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Industry objection forming to Google and Amazon’s keyword gTLD land grab

Kevin Murphy, September 19, 2012, 19:11:06 (UTC), Domain Registries

Members of the domain name industry, led by Michele Neylon of Blacknight, plan to complain to ICANN about dozens of single-registrant new gTLD applications filed by Google and Amazon.
The signatories of a new letter are bothered by plans by these companies and others to hold dictionary word gTLDs for their own exclusive use, not allowing regular internet users to register domains.
While the letter does not call out applicants by name, it specifically mentions .blog, .music and .cloud as examples of potentially objectionable single-registrant gTLDs.
Google has applied for .blog and .cloud for its own use, among many others. Amazon has done the same for .cloud and .music and dozens of others. All three are heavily contested.
The letter is so far signed by 13 people, many of whom work for registrars. It states in part:

generic words used in a generic way belong to all people. It is inherently in the public interest to allow access to generic new gTLDs to the whole of the Internet Community, e.g., .BLOG, .MUSIC, .CLOUD. Allowing everyone to register and use second level domain names of these powerful, generic TLDs is exactly what we envisioned the New gTLD Program would do. In contrast, to allow individual Registry Operators to segregate and close-off common words for which they do not possess intellectual property rights in effect allows them to circumvent nation-states’ entrenched legal processes for obtaining legitimate and recognized trademark protections.

The ICANN Applicant Guidebook gives certain special privileges to single-registrant gTLDs.
In its discretion, ICANN can release such registries from the Code of Conduct, which obliges them to treat all accredited registrars on a non-discriminatory basis.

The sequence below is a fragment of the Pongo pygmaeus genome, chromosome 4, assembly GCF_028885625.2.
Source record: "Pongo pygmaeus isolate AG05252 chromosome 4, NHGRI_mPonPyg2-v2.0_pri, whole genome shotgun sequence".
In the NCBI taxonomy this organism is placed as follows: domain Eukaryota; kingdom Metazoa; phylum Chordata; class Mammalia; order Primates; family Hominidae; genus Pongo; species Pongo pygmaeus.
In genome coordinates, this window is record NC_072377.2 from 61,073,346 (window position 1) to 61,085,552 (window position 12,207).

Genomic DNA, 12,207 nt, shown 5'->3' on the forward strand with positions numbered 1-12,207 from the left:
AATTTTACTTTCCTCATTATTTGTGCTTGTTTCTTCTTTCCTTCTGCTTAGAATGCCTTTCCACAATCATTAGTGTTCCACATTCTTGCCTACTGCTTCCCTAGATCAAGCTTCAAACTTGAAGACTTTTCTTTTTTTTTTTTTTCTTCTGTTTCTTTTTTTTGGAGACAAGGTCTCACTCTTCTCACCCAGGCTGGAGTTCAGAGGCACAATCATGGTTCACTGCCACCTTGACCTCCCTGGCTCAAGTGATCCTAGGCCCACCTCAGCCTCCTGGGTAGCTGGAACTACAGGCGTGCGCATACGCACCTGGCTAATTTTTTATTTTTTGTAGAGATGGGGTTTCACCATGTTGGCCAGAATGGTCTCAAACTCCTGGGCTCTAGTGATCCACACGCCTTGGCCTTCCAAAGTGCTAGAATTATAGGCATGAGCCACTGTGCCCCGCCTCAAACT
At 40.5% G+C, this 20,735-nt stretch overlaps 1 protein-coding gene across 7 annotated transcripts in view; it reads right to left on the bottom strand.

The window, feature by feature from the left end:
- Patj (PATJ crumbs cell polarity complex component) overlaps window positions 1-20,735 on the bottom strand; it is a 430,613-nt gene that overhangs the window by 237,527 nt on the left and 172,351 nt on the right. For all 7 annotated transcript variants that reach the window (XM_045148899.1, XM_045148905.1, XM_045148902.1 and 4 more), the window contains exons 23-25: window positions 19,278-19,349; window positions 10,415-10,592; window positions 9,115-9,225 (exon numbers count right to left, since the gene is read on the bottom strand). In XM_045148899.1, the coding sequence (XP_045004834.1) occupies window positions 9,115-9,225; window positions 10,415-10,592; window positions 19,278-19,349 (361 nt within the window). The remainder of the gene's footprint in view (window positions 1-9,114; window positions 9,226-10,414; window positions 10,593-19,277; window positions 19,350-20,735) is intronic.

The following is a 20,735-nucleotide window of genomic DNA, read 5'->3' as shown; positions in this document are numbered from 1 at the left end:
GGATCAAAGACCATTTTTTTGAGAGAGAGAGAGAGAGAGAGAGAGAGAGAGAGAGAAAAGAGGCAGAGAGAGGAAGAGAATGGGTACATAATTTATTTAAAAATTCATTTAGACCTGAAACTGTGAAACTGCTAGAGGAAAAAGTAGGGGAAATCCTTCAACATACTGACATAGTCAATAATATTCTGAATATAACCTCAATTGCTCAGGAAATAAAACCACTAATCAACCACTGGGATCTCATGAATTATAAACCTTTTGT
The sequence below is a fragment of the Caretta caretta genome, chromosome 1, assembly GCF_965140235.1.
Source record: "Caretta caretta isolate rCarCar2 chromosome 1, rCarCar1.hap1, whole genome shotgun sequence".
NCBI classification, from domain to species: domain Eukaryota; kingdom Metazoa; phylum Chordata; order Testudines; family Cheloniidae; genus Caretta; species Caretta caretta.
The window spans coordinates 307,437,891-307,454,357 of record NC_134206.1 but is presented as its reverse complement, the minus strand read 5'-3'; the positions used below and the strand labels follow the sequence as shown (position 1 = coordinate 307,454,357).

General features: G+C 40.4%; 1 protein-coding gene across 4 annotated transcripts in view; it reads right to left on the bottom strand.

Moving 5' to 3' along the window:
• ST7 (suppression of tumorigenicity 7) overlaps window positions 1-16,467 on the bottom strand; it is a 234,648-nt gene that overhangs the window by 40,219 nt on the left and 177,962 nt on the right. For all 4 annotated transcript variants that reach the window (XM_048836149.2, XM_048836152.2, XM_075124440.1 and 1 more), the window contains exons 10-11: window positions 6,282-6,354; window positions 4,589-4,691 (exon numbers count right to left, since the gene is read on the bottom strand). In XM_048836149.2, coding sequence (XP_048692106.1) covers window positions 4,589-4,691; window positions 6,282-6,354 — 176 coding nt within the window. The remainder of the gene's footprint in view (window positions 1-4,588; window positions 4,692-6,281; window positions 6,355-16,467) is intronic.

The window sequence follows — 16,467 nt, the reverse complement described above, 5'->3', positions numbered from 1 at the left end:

The condition for this exception is that “all domain name registrations in the TLD are registered to, and maintained by, Registry Operator for its own exclusive use”.
The measure was designed to capture dot-brand gTLDs such as .google and .amazon, where only the registry itself controls the second-level domain names.
But Google seems to want to benefit from the exception to the Code of Conduct while still offering second-level domains for use by its customers, at least in some applications.
In its .blog application, for example, it states:

Charleston Road Registry [the applying Google subsidiary] intends to apply for an exemption to ICANN’s Registry Operator Code of Conduct and operate the proposed gTLD with Google as the sole registrar and registrant. The proposed gTLD will specifically align with Blogger, an existing Google product, and will provide users with improved capabilities that meet their diverse needs.
The specialization goal of the proposed gTLD is to provide a dedicated second-level domain space for the management of a userʹs Blogger account.

However, the same application also states:

The mission of the proposed gTLD is to provide a dedicated domain space in which users can publish blogs. All registered domains in the .blog gTLD will automatically be delegated to Google DNS servers, which will in turn provide authoritative DNS responses pointing to the Google Blogger service. The mission of the proposed gTLD is to simplify the Blogger user experience. Users will be able to publish content on a unique .blog domain (e.g., which will serve as a short and memorable URL for a particular Blogger account.

“Google want .blog to be only for Blogspot users, which is insane,” Neylon told DI. “No one company should have control of a generic name space like that.”
“The new TLD project spent thousands of hours working on protecting IP rights, and then you get big companies blatantly abusing the system,” he said.
It’s not at all clear whether Google’s plan for .blog is a permitted use case. Does Google’s plan for .blog and other gTLDs mean third parties will be “controlling” and/or “using” .blog domains?
Or is its plan more akin to a dot-brand offering its customers vanity URLs, such as or
I err to the former interpretation.